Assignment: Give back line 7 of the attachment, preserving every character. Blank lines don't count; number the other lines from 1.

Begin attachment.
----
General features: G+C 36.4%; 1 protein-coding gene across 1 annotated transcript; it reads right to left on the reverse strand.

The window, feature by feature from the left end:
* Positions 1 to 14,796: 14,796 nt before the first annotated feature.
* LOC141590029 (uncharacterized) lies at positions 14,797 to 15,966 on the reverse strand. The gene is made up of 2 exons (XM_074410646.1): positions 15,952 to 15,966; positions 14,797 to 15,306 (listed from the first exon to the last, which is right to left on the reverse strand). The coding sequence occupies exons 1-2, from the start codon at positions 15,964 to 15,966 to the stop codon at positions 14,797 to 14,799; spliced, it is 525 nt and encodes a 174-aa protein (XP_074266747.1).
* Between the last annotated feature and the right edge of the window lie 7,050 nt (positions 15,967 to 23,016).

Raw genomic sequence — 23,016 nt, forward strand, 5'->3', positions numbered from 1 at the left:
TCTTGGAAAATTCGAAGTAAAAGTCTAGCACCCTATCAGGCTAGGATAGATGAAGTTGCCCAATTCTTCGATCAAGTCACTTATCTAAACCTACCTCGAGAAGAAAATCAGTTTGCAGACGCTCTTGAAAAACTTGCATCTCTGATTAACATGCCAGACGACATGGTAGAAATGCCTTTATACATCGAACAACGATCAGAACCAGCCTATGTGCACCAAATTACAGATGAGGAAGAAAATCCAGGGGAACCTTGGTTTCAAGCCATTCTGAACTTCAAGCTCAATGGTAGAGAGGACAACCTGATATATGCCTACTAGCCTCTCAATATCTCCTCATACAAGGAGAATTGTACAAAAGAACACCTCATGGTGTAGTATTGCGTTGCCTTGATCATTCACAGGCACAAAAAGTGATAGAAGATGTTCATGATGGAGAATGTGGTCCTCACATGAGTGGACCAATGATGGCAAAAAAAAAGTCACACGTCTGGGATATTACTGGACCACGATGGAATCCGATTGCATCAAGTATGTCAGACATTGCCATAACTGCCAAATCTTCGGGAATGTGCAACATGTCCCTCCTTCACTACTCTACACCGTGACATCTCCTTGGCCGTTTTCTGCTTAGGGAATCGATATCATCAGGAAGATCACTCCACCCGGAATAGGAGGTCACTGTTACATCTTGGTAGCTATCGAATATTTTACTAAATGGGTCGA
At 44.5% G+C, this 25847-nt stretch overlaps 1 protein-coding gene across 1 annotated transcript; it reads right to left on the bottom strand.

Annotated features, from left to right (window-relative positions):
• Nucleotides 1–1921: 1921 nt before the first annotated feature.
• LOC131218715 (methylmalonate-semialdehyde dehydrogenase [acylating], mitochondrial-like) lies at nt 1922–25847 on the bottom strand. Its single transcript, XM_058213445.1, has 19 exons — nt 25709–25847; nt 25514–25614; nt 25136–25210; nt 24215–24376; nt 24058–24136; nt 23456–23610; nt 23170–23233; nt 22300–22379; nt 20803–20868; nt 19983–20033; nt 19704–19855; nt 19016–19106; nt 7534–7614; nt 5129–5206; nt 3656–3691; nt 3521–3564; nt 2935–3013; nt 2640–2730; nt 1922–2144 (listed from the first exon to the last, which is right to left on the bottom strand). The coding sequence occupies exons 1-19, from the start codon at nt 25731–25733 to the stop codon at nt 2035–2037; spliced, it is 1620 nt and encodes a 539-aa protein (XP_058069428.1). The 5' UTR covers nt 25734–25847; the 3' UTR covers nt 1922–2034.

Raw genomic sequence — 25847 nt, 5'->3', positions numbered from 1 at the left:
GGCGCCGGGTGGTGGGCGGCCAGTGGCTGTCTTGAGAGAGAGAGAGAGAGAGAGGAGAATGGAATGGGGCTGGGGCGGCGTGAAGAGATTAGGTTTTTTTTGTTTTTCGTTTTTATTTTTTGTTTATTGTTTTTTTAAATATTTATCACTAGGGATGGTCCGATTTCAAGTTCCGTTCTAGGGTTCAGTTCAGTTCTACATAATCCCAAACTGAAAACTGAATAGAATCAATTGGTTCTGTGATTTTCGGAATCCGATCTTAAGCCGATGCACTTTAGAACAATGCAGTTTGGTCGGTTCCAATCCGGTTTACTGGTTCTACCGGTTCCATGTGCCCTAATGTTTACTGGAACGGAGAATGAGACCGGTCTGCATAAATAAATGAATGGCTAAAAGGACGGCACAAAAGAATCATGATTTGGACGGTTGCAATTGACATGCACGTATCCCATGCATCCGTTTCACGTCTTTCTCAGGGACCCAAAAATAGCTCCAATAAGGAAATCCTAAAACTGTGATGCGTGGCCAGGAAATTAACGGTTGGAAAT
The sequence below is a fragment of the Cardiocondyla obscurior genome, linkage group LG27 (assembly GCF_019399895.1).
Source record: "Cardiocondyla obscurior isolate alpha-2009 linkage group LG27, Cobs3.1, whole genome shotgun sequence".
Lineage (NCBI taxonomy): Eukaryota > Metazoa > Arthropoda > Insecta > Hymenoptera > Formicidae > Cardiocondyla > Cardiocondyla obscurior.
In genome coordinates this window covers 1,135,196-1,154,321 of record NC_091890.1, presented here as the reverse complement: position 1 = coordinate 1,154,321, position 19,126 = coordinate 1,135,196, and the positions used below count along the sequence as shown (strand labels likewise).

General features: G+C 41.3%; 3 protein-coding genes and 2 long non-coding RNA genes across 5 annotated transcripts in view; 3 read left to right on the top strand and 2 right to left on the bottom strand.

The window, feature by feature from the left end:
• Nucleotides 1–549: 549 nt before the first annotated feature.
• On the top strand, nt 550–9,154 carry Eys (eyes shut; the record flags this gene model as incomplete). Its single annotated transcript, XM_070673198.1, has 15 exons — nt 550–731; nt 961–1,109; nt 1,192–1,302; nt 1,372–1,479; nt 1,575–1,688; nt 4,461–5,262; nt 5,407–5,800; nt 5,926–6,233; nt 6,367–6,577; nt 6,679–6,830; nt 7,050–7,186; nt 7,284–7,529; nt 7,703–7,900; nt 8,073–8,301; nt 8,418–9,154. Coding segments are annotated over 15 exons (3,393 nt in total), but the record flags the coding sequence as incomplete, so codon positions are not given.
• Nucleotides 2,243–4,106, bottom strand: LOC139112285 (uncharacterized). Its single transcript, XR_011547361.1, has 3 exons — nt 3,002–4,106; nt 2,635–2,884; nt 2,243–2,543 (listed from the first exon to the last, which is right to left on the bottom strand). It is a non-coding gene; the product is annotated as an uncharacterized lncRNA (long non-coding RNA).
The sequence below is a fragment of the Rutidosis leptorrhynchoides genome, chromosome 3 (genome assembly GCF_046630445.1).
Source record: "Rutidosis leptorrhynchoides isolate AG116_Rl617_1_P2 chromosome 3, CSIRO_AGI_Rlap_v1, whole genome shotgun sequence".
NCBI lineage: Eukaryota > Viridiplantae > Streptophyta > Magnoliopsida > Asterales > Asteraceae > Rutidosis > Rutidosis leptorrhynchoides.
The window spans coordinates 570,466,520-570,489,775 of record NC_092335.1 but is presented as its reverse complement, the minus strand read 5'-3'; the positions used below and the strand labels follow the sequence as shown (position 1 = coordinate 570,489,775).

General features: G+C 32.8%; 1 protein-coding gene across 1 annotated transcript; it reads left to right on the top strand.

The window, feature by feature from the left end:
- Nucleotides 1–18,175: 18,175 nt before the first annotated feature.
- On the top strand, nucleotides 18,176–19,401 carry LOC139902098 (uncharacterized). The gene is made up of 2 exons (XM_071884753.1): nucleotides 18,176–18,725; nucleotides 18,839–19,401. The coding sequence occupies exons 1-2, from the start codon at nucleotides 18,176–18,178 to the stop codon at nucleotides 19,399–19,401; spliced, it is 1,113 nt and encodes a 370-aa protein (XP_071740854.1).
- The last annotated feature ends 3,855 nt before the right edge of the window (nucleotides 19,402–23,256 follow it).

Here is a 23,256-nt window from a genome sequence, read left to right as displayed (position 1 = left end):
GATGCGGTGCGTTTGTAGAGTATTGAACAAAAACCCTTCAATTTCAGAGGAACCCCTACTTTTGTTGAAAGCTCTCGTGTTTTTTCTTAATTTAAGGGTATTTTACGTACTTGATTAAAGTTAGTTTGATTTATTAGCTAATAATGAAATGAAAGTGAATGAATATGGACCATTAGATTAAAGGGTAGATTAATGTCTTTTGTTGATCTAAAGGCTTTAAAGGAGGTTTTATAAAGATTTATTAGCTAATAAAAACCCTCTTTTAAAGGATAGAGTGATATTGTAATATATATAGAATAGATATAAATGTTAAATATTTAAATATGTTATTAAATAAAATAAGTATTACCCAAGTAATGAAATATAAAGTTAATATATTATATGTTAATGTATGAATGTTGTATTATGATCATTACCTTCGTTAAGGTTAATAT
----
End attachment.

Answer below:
TCTTGGAAAATTCGAAGTAAAAGTCTAGCACCCTATCAGGCTAGGATAGATGAAGTTGCCCAATTCTTCGATCAAGTCACTTATCTAAACCTACCTCGAGAAGAAAATCAGTTTGCAGACGCTCTTGAAAAACTTGCATCTCTGATTAACATGCCAGACGACATGGTAGAAATGCCTTTATACATCGAACAACGATCAGAACCAGCCTATGTGCACCAAATTACAGATGAGGAAGAAAATCCAGGGGAACCTTGGTTTCAAGCCATTCTGAACTTCAAGCTCAATGGTAGAGAGGACAACCTGATATATGCCTACTAGCCTCTCAATATCTCCTCATACAAGGAGAATTGTACAAAAGAACACCTCATGGTGTAGTATTGCGTTGCCTTGATCATTCACAGGCACAAAAAGTGATAGAAGATGTTCATGATGGAGAATGTGGTCCTCACATGAGTGGACCAATGATGGCAAAAAAAAAGTCACACGTCTGGGATATTACTGGACCACGATGGAATCCGATTGCATCAAGTATGTCAGACATTGCCATAACTGCCAAATCTTCGGGAATGTGCAACATGTCCCTCCTTCACTACTCTACACCGTGACATCTCCTTGGCCGTTTTCTGCTTAGGGAATCGATATCATCAGGAAGATCACTCCACCCGGAATAGGAGGTCACTGTTACATCTTGGTAGCTATCGAATATTTTACTAAATGGGTCGA